Fourth Amendment

Opinion: Fourth Amendment Waivers Are Unconscionable

May 14, 2024

By Jill K. Sanders, Esq.

The views expressed in this opinion piece are those of the writer only. They are not necessarily the views of the law firm or any of its attorneys.

Protecting the constitutional rights of a client is a task that criminal defense attorneys take very seriously. As such, when a client is asked to waive any right as part of a disposition of his or her criminal case, the client needs to fully understand what the implication of the waiver is.

In some states, criminal defendants are strong-armed into waiving their Fourth Amendment rights as part of a plea bargain. What is shocking is that these waivers last, in some cases, for years past when the individual has finished his or her sentence. Such waivers are unconscionable and have no place in a fair and just legal system.


The Fourth Amendment in General

 In the United States, the Fourth Amendment to the Constitution reads:

The right of the people to be secure in their persons, houses, papers, and effects, against unreasonable searches and seizures, shall not be violated, and no Warrants shall issue, but upon probable cause, supported by Oath or affirmation, and particularly describing the place to be searched, and the persons or things to be seized.

There is a large volume of law relating to this Amendment. But boiling it all down, in very simple terms this means that law enforcement cannot just search you, your car or belongings, or your home on a whim. Additionally, each state has its own provision in its state constitution relating to searches.


How Criminal Defendants Can Waive or Lose Their Constitutional Rights

When someone has a case pending in the criminal legal system, their constitutional rights come into play. During plea negotiations, a defendant may give up certain rights in order to obtain a more favorable plea bargain. Here in New York, those rights may include the right to a trial by jury or the right to have the prosecution prove their guilt beyond a reasonable doubt.

If a person pleads guilty and receives a sentence of community supervision (such as probation or parole), they have fewer Fourth Amendment protections while serving that sentence. In New York, a person who is serving a sentence of community supervision can have their person, home, or things searched by their probation or parole officer.

For example, a person who is on DWI probation here in Westchester can expect that their probation officer will come to their home and search for alcohol or other intoxicants. However, that doesn’t give the probation officer limitless searching powers. If the probationer were suspected of, for example, a computer crime, the police would likely still need to obtain a warrant to search that computer.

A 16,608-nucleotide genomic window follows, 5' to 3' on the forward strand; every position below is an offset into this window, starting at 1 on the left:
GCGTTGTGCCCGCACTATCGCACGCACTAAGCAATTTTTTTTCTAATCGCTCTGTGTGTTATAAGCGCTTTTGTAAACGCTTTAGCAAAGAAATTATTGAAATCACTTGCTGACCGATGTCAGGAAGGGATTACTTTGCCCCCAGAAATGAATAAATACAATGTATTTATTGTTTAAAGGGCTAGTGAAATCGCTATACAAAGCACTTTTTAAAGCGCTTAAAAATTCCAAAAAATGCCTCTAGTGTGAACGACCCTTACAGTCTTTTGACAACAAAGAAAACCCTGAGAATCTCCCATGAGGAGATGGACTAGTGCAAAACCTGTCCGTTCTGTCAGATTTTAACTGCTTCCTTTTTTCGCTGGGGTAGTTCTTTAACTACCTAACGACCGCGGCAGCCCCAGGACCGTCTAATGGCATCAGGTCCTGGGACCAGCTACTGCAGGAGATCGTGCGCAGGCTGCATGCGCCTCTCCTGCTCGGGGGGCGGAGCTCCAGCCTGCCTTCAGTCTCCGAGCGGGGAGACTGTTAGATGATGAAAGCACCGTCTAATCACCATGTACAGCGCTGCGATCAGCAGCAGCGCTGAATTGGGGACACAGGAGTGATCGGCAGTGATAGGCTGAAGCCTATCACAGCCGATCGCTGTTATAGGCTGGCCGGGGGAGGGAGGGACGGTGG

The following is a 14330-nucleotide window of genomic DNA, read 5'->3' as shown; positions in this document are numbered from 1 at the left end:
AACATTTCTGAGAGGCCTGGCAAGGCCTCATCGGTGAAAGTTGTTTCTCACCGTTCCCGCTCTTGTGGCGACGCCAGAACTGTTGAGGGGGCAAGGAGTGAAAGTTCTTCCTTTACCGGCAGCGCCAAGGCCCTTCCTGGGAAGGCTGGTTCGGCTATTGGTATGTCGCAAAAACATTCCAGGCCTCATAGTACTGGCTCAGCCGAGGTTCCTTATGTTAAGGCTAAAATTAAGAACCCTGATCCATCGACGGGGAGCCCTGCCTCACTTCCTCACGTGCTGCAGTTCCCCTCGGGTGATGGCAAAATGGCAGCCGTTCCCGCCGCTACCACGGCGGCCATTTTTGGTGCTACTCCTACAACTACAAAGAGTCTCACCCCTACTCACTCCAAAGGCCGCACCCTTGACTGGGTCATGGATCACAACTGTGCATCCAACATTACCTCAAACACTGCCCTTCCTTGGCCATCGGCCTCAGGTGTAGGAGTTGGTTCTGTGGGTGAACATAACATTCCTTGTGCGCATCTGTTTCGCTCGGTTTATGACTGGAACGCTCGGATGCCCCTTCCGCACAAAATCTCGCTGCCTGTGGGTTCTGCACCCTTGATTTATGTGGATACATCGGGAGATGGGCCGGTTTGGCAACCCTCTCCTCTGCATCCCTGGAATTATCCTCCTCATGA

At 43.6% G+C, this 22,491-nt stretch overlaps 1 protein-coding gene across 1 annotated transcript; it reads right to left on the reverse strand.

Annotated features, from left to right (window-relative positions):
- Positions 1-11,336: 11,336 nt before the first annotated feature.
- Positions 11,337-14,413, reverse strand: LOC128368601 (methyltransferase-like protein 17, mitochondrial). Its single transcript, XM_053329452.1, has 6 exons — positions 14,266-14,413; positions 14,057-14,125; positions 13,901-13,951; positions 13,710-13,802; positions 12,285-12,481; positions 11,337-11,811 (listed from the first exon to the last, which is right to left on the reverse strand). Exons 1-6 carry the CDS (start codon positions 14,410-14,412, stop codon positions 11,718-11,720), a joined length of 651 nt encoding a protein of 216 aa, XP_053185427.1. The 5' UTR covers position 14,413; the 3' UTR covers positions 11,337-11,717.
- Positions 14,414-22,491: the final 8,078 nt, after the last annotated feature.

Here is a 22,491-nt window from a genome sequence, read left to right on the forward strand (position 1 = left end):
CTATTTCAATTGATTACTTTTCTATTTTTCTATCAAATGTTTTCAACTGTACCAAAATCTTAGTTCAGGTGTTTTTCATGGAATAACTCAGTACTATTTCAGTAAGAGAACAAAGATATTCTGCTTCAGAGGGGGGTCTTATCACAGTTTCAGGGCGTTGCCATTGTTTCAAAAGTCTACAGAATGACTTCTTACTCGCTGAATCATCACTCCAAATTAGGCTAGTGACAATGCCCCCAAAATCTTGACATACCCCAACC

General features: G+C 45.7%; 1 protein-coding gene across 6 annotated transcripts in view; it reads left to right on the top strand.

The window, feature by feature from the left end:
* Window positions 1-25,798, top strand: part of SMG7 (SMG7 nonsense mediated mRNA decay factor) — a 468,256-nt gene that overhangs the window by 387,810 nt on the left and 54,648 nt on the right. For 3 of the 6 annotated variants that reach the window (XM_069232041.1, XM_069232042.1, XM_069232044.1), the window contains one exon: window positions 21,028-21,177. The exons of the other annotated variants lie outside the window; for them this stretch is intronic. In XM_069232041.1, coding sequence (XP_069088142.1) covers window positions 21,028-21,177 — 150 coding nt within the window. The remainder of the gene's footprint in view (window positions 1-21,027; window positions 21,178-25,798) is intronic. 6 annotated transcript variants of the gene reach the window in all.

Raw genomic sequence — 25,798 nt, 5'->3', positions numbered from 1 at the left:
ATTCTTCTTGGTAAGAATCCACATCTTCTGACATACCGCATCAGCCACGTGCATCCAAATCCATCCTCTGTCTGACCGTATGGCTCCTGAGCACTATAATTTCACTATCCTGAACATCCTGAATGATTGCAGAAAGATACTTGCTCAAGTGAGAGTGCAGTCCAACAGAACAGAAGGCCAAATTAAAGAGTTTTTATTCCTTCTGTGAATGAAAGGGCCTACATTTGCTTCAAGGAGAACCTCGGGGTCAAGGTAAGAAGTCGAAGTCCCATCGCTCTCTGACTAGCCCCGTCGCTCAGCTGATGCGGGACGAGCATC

What is a Fourth Amendment Waiver?

In some states, prosecutors are including a Fourth Amendment waiver as a requirement of plea bargains. Specifically, this waiver permits law enforcement to search a person, their car or belongings, and their home for a certain number of years. According to a recent report, some of these waivers can last for as long as 20 years.

This waiver could continue even after they’ve completed their sentence of probation or parole. And the waiver could continue even if there is no proof they’ve committed any crime. For those who’ve entered into such a waiver, they cannot challenge the legality of anything law enforcement finds during these warrantless searches.

In states like Virginia, these waivers are said to be standard in plea bargains. Additionally, there is evidence they are used in other states such as California, Georgia, and Idaho.


Why Fourth Amendment Waivers Are Wrong

If an individual has finished serving their sentence, all of their rights should be restored. We do not need to be living in a society where we have second-class citizens with fewer rights just because in the past they were found guilty of a crime. Indeed, the federal courts have been critical of such Fourth Amendment waivers. In United States v. Scott, the Ninth Circuit held that the government may not conduct a search of an individual released while awaiting trial based on less than probable cause even when his Fourth Amendment rights were waived as a condition of pre-trial release.

Moreover, the waivers exacerbate disparities in a system which already disproportionately impacts people of color and poorer communities. If we continue to allow these waivers, the warrantless searches will then further unequally impact those communities. Also concerning is that there is also no way to track how often the searches pursuant to these waivers are performed.

Further, these waivers do not promote best practices among police. Without such waivers, police must have probable cause to search – and we should continue to hold them to that standard. Additionally, the waivers may be an easy way for police to cover-up bad searches. For example, officers can just go to a database and see if a person signed away their rights. In that case, the defendant won’t be able to challenge the search – even if law enforcement engaged in improper conduct.




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